Providing the advice that happen to be a wrong one or omitting of proving an advice when necessary may get you an Errors and Omissions type of lawsuit. This type of policy is suited not only for people and companies that provide professional advises, but is also very much needed for many service oriented businesses.
Some industries use different term for Errors and Omissions policy (E&O):
- Malpractice liability insurance – is what doctors, dentist and lawyers tend to use.
- Professional liability insurance – is what engineers, architects and beauty salons call it.
- E&O – is the short abbreviation for Errors and Omissions coverage.
Regardless of what you call it, this coverage is designed to protect you or your company for errors you made or omitted to perform the duties that were expected of you to receive the desired outcome, which caused a financial loss.
You may have not even done anything wrong, however, your customer may think otherwise and you may still end up with the claim that could be very costly, so, skipping E&O might become an expensive lesson for many businesses.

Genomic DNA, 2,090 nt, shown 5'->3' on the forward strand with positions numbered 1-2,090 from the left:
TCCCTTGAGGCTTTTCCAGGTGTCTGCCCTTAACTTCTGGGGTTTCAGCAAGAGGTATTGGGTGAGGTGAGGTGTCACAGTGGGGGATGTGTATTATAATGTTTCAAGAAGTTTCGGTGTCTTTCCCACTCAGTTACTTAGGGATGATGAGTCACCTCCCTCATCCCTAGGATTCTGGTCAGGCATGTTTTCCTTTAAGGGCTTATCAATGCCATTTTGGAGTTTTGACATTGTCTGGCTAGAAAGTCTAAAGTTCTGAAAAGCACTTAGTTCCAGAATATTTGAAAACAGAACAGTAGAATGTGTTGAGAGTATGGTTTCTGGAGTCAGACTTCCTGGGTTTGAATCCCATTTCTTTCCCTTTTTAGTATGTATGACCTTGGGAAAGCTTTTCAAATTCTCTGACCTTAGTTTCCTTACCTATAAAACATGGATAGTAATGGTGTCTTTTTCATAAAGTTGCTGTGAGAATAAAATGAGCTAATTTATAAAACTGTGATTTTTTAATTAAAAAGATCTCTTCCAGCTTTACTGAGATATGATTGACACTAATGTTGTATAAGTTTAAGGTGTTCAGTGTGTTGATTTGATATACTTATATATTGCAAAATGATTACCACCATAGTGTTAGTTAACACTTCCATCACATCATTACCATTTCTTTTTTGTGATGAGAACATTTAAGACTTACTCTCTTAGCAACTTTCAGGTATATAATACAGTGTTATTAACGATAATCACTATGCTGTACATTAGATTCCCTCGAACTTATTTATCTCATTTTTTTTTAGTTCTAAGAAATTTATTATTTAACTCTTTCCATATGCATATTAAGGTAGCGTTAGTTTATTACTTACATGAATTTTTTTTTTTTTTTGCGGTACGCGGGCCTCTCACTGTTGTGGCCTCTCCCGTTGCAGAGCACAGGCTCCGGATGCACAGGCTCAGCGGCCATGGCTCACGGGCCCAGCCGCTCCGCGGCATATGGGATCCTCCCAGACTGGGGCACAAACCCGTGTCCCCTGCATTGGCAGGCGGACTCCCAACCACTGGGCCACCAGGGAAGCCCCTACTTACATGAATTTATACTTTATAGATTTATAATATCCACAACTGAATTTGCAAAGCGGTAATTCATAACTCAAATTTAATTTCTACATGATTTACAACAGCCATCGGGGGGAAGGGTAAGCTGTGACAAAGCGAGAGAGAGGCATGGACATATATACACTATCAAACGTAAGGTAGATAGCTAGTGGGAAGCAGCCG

Many business owners assume that their General Liability, Business Owner policy or Workers Compensation insurance will defend them for practically any claim only to find out that these policies exclude E&O types of claims.
Any business that provides service is exposed to Errors and Omissions claims. Even if you are a sole owner or you have the most knowledgeable employees – you are still at risk. Let’s face it, everyone makes mistakes. No one is perfect and, once again, even if you are perfect, your customers may not always feel that way and, regardless who is right or wrong, they may still file a lawsuit against you. You may win or lose the lawsuit, but either way, it will be a costly process.
What if you are a wedding planner and planned the whole event for a wrong date, let’s say a week before it should be, and everyone showed up but the bride and the groom?
What if you sent a very important, time sensitive parcel to a wrong address and the recipient lost a multi-million sale because of absence of the content of that parcel?
What if you, an attorney, advised your client to go through a trial, that you estimated would cost only $100,000 and guaranteed that your client would win, but instead, your client ended up spending $250,000 and lost?
There are thousands of “what ifs” that happen every day. Get the proper Errors and Omissions protection today!